A film about smuggling illegal immigrants across the frozen St. Lawrence River is drawing rave reviews in its first run of screenings. Frozen River tells the story of two women, one a Mohawk from Akwesasne, who are driven by poverty and dire circumstances to smuggle a Pakistani woman and her baby across the US-Canada border. David Edelstein, who writes reviews for NPR's Fresh Air, calls the film "gripping stuff." Kenneth Turan said on Morning Edition, "Frozen River will restore your faith in American independent film." The movie won the Grand Jury Award at this year's Sundance Film Festival. David Sommerstein caught up with Courtney Hunt by phone earlier this week. She says she knows the North Country because her husband is from Malone. She says it was women smugglers who really attracted her to the subject matter of Frozen River.  Go to full article
Director Reaghan Tarbell's grandmother (left) and great-grandmother in Brooklyn, c. 1940. Photo courtesy of Ida Meloche Diabo.
Director Reaghan Tarbell's grandmother (left) and great-grandmother in Brooklyn, c. 1940. Photo courtesy of Ida Meloche Diabo.

Film: A Mohawk neighborhood in Brooklyn

The First People's Festival runs this week through Sunday in Montreal. It showcases the best in art and culture from America's indigenous people. Showing tonight is a new documentary about a neighborhood in Brooklyn that was the epicenter of a community of Mohawk ironworkers in the 1940s and '50s. "Little Caughnawaga: To Brooklyn and Back" tells the story of that neighborhood through the eyes of the ironworkers' wives, and through their descendant, Reaghan Tarbell. Tarbell directed the film. She spoke with David Sommerstein.  Go to full article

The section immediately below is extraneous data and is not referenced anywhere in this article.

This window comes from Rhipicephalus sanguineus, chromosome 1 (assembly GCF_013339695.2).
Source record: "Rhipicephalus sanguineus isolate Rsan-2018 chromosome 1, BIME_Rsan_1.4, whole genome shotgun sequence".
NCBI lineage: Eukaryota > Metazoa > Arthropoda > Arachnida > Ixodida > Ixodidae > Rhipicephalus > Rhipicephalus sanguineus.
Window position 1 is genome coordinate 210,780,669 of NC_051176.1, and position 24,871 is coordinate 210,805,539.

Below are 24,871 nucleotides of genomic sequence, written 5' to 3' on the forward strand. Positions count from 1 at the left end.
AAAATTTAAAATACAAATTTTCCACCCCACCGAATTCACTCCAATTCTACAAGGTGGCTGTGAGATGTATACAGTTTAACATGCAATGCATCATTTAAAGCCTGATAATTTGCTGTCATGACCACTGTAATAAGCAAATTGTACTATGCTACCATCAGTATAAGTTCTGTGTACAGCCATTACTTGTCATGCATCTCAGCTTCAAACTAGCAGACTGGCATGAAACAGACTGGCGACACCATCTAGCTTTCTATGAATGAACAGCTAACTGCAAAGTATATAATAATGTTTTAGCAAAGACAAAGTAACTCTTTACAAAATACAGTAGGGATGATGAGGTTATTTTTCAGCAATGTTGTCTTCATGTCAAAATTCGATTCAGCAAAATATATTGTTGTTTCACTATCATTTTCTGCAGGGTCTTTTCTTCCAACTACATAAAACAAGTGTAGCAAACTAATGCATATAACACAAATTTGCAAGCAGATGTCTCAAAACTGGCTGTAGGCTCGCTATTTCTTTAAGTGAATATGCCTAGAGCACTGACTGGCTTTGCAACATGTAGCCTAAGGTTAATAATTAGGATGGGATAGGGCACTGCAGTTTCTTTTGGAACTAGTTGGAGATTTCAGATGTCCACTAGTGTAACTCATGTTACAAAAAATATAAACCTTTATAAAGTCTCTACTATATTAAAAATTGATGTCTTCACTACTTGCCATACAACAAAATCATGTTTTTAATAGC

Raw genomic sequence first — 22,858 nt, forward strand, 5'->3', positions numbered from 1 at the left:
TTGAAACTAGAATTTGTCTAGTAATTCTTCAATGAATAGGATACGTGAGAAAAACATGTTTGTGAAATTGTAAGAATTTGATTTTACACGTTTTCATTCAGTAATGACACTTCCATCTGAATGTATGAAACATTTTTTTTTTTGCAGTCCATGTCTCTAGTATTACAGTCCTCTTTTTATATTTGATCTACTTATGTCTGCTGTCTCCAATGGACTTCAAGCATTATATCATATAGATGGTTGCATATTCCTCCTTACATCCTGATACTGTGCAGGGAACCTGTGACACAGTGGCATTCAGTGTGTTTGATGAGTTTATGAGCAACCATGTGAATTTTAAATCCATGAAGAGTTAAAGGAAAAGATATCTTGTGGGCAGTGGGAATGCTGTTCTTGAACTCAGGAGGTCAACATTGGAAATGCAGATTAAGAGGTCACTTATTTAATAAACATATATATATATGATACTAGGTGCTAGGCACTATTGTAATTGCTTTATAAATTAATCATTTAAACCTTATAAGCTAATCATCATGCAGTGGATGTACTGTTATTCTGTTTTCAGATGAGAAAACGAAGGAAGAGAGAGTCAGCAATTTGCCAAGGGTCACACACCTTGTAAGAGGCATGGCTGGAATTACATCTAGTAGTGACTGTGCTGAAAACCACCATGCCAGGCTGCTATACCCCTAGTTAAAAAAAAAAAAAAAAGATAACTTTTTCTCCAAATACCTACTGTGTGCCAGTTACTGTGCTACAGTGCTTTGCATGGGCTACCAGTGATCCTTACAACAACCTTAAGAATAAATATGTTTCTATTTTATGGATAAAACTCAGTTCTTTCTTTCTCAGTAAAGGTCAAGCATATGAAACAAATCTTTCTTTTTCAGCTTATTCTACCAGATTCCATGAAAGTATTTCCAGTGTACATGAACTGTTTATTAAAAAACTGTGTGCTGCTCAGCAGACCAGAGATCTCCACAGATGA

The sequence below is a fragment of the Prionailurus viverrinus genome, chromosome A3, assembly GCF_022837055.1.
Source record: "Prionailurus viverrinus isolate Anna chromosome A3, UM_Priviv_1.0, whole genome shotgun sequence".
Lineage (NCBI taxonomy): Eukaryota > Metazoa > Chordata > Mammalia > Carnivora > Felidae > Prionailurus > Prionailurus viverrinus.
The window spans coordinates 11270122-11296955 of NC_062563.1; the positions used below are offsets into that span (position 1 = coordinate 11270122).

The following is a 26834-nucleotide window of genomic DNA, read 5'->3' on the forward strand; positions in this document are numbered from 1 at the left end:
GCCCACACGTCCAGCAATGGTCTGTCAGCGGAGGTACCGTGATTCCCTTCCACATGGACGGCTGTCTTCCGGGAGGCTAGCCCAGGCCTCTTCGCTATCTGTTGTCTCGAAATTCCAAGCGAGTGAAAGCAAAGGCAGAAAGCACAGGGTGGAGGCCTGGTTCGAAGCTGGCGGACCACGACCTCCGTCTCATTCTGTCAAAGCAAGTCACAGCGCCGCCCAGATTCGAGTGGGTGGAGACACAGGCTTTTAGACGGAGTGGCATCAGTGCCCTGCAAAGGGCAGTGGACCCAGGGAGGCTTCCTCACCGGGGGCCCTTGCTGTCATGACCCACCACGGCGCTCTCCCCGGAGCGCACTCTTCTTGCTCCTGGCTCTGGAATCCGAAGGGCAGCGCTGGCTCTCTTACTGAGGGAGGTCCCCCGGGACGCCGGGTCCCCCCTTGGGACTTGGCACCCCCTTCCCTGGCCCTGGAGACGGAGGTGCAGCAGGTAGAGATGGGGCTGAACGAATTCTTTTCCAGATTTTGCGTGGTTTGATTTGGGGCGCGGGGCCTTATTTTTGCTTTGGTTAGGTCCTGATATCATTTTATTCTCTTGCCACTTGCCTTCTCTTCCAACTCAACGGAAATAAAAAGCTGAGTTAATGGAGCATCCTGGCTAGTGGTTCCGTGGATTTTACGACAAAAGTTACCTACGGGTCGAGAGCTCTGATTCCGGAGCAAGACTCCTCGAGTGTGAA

Naturalist Ed Kanze says "The Adirondacks" will show Americans a complex portrait

Naturalist and writer Ed Kanze, who lives in Bloomingdale north of Saranac Lake, partnered on the Adirondacks documentary. His nature essays frame each of the four chapters of the film. Kanze says he hopes Americans will grasp some of the complexities of life inside the Blue Line.  Go to full article

Banned Indonesian film shows in Potsdam

A cutting-edge Dutch/Indonesian filmmaker will show and speak about one of his films Monday night in Potsdam. It's a part of the Cinema 10 film series. Leonard Retel Helmrich's documentary "Promised Paradise" has been banned in Indonesia. Helmrich is known for inventing a special technique for filming his documentaries, called "single shot cinema." "Promised Paradise" traces the story of a puppeteer who tries to arrange an interview with the perpetrators of the 2002 terrorist bombing at a nightclub in Bali. Helmrich spoke with David Sommerstein. "Promised Paradise" shows at 7:15 pm Monday night at the Roxy Theater in Potsdam.  Go to full article
A scene from <i>Out at the Wedding</i>
A scene from Out at the Wedding

Preview: Out at the Movies Festival opens tonight

The sixth annual Out at the Movies Film Festival opens tonight in Canton and Potsdam. It includes a diverse collection of documentary, dramatic and comedy films that explore issues in the gay and lesbian community. Todd Moe talks with director Lee Friedlander about her film Out at the Wedding.  Go to full article